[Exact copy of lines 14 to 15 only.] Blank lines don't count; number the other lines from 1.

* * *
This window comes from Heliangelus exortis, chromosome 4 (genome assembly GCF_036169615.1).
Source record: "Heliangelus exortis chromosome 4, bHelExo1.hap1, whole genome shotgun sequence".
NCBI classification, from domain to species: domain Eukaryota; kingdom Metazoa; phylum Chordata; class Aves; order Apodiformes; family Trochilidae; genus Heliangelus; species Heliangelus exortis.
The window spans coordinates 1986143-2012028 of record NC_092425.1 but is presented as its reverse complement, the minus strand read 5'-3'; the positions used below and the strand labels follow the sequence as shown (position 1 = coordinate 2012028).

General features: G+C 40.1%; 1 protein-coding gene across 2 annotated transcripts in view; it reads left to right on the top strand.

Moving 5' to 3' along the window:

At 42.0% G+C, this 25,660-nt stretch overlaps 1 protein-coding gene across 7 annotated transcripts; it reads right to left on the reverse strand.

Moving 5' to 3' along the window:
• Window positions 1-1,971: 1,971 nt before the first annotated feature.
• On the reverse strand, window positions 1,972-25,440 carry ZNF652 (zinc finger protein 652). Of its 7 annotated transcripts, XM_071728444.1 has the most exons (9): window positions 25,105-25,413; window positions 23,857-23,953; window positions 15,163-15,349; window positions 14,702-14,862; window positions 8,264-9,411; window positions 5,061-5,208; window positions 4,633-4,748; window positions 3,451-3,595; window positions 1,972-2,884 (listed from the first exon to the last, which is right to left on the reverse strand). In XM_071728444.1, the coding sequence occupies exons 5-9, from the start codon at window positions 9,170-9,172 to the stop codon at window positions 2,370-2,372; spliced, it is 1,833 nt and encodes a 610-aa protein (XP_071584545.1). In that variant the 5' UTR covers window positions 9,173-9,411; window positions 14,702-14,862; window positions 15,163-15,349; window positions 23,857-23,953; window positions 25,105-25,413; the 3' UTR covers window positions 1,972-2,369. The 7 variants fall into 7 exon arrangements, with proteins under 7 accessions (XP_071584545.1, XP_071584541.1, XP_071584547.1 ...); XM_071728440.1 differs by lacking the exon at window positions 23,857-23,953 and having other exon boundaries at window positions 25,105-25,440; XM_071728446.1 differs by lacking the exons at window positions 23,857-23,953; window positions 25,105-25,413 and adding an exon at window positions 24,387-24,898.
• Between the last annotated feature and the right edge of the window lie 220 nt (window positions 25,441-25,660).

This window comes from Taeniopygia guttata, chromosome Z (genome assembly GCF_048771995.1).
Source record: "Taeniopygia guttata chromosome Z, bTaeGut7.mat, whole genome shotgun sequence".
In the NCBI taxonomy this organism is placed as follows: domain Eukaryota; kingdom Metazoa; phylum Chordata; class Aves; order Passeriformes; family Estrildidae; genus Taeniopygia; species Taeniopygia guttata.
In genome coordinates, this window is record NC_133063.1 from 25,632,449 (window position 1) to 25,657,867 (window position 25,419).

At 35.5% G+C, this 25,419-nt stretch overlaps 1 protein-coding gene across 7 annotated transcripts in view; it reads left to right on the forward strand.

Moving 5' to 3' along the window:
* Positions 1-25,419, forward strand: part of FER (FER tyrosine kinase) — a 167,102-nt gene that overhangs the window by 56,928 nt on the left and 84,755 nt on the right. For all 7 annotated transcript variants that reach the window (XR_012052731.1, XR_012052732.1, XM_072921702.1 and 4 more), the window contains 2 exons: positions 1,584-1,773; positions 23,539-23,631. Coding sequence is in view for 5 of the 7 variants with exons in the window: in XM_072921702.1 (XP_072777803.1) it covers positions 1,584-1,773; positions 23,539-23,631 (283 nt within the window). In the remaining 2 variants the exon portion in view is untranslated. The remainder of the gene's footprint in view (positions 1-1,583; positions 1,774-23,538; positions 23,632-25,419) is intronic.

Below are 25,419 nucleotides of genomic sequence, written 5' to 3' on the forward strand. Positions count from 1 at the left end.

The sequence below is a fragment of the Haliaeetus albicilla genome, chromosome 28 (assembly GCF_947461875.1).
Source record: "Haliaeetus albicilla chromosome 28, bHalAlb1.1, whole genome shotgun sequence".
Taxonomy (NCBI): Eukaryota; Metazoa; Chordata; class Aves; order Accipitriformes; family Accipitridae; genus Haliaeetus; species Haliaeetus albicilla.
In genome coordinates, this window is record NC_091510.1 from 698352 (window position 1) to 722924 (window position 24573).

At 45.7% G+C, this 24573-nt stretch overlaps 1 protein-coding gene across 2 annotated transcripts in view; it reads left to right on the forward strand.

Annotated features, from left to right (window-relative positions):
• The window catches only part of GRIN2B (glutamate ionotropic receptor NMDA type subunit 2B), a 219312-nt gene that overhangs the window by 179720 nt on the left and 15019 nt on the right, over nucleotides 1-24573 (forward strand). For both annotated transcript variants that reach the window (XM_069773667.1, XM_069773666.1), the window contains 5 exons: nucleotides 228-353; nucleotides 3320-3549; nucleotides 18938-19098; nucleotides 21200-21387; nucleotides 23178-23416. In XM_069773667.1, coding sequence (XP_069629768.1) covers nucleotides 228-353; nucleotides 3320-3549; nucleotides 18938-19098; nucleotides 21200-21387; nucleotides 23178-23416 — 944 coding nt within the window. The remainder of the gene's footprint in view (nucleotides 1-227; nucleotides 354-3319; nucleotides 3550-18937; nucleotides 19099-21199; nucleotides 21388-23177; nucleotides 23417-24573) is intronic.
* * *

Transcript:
In the NCBI taxonomy this organism is placed as follows: domain Eukaryota; kingdom Metazoa; phylum Chordata; class Aves; order Passeriformes; family Estrildidae; genus Taeniopygia; species Taeniopygia guttata.
In genome coordinates, this window is record NC_133063.1 from 25,632,449 (window position 1) to 25,657,867 (window position 25,419).